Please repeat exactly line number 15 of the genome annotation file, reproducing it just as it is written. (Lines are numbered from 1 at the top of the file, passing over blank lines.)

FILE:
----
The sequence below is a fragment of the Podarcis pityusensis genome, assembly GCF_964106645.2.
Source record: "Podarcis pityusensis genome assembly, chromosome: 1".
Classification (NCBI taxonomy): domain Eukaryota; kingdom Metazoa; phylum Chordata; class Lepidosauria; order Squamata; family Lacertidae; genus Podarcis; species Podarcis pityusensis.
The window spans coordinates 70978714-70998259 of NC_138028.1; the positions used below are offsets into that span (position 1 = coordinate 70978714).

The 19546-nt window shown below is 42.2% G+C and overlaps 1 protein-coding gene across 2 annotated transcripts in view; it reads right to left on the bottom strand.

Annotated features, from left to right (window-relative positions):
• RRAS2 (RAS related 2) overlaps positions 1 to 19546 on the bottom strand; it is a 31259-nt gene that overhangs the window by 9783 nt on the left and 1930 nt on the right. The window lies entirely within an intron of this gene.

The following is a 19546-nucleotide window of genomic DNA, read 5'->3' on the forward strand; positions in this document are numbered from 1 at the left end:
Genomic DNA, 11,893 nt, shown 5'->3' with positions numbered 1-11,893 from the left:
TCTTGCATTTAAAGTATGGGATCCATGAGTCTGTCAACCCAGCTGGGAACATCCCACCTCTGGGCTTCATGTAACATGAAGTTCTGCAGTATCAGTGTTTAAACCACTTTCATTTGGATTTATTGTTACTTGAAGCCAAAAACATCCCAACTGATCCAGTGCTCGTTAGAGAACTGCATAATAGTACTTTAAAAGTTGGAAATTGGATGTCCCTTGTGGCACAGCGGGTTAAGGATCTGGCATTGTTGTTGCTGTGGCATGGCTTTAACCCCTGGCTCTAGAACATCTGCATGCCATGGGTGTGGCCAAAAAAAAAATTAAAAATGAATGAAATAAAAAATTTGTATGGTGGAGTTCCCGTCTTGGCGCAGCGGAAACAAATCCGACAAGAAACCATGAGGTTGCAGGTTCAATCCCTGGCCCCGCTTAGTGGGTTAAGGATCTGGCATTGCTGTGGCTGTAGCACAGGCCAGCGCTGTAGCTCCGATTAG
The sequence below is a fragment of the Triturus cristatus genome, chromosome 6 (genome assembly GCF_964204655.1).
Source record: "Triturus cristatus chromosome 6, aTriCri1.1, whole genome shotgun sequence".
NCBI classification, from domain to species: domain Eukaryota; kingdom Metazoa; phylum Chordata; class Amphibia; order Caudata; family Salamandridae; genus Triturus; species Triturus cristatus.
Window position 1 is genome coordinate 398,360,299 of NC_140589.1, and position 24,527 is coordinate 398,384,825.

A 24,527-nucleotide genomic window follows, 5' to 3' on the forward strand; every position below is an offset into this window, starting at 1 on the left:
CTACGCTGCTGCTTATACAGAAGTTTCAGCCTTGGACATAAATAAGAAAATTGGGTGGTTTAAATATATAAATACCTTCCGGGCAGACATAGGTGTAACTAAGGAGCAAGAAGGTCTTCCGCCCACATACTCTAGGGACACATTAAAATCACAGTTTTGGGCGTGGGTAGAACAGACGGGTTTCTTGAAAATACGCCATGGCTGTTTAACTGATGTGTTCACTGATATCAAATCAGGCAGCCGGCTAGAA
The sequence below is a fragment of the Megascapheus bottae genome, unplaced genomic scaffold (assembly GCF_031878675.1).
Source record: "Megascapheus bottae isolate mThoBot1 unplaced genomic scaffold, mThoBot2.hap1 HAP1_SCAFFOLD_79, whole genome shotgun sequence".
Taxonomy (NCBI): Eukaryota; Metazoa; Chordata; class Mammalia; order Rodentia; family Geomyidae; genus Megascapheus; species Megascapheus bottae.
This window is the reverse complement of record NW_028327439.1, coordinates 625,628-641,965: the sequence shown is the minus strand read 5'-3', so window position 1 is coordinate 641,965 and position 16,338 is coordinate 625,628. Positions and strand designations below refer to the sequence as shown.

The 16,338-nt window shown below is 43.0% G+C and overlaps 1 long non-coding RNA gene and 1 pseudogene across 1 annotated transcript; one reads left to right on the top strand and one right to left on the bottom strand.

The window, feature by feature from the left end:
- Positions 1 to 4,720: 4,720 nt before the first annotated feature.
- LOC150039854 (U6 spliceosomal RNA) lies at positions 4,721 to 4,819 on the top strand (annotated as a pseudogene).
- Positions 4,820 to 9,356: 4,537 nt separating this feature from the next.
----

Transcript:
A 24,527-nucleotide genomic window follows, 5' to 3' on the forward strand; every position below is an offset into this window, starting at 1 on the left: